The National Catholic Education Commission has welcomed the federal Government’s formal Budget commitment to better target funding for Australia’s low-fee schools.
NCEC Executive Director Jacinta Collins acknowledged Education Minister Dan Tehan’s focus on low-fee schools which educate so many disadvantaged students.
“Now that the government’s funding package is locked into the Budget, the NCEC looks forward to seeing the detail of Labor’s plans for Catholic schools,” Ms Collins said.
“Labor has been raising concerns about government funding for Catholic schools for several years now and promising a better deal. Catholic schools appreciate Labor’s support and are keen to see the detail.
“As always at election time, the NCEC will let families know what the parties are offering Catholic schools, so parents can make informed decisions when they vote.”
Ms Collins said Catholic schools were focused on addressing students’ future needs, particularly in early childhood education.
“Early childhood education is so important and Catholic schools are well placed to meet this demand,” she said. “We are building preschools next to primary schools, which helps families and puts our pre-schoolers at the heart of our school communities.”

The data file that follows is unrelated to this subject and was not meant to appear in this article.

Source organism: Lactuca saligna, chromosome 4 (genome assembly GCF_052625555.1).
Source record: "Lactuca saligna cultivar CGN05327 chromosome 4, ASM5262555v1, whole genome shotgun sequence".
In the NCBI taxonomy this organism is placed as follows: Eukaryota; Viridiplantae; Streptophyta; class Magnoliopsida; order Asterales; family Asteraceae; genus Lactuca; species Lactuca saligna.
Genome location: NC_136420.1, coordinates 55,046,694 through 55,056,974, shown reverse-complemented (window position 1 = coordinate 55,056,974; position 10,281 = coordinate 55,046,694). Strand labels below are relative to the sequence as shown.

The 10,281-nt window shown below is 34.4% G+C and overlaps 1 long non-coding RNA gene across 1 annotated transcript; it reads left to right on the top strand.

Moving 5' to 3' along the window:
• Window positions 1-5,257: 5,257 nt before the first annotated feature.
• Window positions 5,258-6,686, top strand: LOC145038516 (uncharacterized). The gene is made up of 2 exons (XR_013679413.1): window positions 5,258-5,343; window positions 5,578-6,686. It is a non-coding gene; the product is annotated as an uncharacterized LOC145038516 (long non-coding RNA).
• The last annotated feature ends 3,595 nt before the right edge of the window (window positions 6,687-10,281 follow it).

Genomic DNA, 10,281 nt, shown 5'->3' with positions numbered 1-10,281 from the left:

The government needs to significantly increase capital funding to the non-government sector so that Catholic and other schools can meet their share of enrolment growth and maintain parent choice.
“Non-government schools educate one in three Australian students, with Catholic education the largest school provider outside of government,” Ms Collins said. “We are partners with government in giving families a quality and affordable schooling choice.
“But governments need to support Catholic school parents, who fund some 90 per cent of the cost of building and upgrading their children’s schools. As the cost of land, construction and technology rises, government must lift their capital funding contribution.”
Ms Collins said the NCEC would continue to seek more funding and resources to improve education for its 765,000 students, particularly disadvantaged students.
“That motivates everything we do,” she said. “Without government funding, Catholic schools would only be affordable to wealthy families and hundreds of thousands of students would be forced onto the government school system, which is already stretched.”